We’ve had three dogs from the time I was 10 to about now. The first was a yellow lab named Mandy we got from my mom’s coworker who bred them, and a few months after she was put down due to aggressive intestinal cancer, my mom was looking online at a local animal shelter and found Duke and Dandy, two dogs who went in together after their previous owner had to give them up. Dandy was older but Duke was still pretty young, and my mom didn’t want to split them up. We knew Dandy might not be around too long, but older dogs in shelters is heartbreaking to me. My mom and I are both animal lovers, and we’d rather go through the loss than leave him in the shelter, especially without the dog he went in with.
Of all three of them, I felt the closest to Duke.
I was afraid of dogs when my mom decided to get Mandy, and although I came around fast and hard, I wasn’t into the idea at first. And Mandy and I were always in a sort of competition–we were told that in her dog mind, she and I were competing for the second top female spot in the house, the first being my mom. She was never mean or aggressive, but we could tell I was lower in the rankings for her. But I still loved her. We still snuggled and played, and once when my dad was playfully but annoyingly shaking my bed to wake me up and I started screaming, Mandy came to my rescue, jumping on the bed and straddling me and barking at my dad until he stopped. She was super protective. You could tell how close someone was to the house by how vicious her bark got, and although having a not-very-social dog can be difficult, it was also good to know she’d probably have slaughtered anyone who might’ve broken in. I was early in my freshman year college when she died, and I came home that weekend she was going to be put down, hugged her, bawled my eyes out, and sat around moping with my family the rest of the day. It’s jarring the way the loss of a person is, which sounds so stupid to people who have never had a pet, but it’s true. You’re sitting around a quiet, empty house that’s still full of toys and dog beds and food dishes, and your clothes are still covered in her fur and her leash is still hanging by the door. It’s depressing.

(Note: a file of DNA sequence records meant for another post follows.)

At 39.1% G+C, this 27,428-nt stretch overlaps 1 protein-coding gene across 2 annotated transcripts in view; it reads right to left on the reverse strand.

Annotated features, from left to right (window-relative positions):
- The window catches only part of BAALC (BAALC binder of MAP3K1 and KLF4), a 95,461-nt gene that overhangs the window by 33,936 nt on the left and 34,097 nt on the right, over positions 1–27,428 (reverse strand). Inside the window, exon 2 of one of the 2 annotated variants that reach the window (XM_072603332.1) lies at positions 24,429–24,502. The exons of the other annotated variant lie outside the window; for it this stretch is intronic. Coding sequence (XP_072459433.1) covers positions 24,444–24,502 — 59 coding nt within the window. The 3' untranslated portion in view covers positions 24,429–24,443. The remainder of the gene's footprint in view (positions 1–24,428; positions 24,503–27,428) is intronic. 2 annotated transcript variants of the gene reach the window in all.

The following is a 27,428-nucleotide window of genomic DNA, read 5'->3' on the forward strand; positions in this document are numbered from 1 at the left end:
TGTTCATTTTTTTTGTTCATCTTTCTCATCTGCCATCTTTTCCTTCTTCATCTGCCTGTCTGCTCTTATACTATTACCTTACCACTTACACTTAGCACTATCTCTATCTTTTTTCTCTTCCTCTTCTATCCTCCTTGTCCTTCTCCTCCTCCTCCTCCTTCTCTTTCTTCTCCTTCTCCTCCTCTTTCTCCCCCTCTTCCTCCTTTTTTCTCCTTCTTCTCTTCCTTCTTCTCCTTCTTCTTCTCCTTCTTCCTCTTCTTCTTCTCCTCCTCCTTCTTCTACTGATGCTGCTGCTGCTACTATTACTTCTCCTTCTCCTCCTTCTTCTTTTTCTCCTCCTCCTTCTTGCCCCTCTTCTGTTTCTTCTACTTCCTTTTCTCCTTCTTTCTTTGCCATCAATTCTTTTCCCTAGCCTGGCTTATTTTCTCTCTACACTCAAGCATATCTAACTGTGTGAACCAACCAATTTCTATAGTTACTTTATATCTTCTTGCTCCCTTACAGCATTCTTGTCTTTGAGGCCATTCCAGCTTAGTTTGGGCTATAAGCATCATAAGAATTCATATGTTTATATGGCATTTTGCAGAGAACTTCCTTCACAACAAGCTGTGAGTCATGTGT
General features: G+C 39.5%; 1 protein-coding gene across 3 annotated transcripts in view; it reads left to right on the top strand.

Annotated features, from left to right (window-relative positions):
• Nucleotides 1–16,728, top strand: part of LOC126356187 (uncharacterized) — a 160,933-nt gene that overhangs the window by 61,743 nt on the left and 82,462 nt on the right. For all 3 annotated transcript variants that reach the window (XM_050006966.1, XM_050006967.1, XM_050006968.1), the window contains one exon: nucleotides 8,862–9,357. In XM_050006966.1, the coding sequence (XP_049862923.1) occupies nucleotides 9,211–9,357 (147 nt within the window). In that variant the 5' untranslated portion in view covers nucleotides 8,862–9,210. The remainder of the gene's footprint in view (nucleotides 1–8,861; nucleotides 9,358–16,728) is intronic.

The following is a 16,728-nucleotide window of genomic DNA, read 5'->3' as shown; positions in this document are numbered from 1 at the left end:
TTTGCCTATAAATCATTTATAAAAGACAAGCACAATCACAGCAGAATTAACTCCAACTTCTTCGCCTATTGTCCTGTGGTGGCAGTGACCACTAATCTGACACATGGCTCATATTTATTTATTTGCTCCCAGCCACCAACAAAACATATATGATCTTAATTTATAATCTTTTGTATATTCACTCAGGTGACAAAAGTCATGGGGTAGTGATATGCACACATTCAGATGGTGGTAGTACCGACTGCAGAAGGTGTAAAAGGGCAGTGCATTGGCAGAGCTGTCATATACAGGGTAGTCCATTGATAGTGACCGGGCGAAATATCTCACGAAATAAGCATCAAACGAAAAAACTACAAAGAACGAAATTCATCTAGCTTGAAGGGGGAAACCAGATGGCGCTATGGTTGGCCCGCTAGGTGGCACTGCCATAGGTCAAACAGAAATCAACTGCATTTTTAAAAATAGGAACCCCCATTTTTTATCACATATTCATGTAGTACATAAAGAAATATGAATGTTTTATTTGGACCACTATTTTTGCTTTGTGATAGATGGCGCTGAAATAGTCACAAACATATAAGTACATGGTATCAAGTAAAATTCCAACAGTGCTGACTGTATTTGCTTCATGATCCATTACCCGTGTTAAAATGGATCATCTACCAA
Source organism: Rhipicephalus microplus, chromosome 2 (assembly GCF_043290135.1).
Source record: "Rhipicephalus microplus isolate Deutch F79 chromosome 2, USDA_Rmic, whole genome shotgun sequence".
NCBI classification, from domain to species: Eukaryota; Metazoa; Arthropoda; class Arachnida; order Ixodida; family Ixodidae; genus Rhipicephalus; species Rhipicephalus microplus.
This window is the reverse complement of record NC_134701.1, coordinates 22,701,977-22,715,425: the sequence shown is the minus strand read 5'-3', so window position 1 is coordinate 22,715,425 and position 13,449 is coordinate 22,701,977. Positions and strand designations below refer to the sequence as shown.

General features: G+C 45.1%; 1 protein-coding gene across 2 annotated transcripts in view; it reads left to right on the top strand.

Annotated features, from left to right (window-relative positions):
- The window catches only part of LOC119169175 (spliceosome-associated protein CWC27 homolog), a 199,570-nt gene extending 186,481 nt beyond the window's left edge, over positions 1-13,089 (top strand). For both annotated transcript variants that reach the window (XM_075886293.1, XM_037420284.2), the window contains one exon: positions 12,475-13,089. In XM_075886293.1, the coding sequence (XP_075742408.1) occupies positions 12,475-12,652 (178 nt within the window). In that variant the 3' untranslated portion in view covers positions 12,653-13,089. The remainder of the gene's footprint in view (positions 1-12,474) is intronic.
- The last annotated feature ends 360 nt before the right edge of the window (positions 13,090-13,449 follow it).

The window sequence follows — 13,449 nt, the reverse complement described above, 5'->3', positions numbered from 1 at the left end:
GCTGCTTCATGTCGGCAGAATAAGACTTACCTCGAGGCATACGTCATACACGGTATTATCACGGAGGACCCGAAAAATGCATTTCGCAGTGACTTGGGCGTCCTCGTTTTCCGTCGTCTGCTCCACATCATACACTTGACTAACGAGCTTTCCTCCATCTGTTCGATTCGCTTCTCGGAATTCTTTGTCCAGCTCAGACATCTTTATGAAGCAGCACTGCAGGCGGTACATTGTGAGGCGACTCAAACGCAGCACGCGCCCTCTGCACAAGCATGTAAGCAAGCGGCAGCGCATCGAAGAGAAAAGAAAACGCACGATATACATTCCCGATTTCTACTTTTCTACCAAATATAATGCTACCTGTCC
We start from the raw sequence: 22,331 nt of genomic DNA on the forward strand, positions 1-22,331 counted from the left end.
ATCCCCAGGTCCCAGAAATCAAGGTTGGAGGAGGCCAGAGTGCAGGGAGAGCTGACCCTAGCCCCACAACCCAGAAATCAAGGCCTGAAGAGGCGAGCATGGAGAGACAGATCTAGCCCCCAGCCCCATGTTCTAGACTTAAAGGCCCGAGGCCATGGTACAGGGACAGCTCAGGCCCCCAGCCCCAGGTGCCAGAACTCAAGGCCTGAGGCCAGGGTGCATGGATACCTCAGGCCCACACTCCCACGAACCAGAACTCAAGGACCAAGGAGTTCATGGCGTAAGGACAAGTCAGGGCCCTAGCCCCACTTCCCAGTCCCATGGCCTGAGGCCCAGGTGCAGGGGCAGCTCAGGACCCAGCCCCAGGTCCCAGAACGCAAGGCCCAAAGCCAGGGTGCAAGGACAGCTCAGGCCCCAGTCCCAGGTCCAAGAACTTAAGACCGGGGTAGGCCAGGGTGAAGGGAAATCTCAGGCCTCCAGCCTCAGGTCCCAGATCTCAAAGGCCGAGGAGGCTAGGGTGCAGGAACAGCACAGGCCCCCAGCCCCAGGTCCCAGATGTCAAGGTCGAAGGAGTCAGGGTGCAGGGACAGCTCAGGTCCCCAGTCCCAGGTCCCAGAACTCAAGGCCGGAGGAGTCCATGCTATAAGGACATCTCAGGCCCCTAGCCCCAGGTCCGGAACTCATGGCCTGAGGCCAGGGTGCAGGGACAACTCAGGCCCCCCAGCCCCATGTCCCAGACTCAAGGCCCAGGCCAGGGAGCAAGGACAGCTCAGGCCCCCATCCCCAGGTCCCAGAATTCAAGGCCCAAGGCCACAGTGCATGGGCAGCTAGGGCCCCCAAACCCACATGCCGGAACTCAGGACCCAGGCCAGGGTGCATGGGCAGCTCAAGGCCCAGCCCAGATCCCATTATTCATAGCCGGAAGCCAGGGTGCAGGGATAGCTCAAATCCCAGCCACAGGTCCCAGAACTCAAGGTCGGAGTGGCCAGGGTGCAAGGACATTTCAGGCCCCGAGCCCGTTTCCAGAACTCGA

Duke and Dandy came a few months later, at the end of that freshman year. I think I felt closer to them in part because I was home with them all day, every day for the first month that we had them, and when I went back to school in the fall, Duke in particular would climb into my lap when I first got home and just sit there for a while. He did that a lot in the first couple years we had him, no matter where you were or how long you were gone–when you came home, you sat on the couch and Duke jumped in your lap and just sat there until he was ready to move.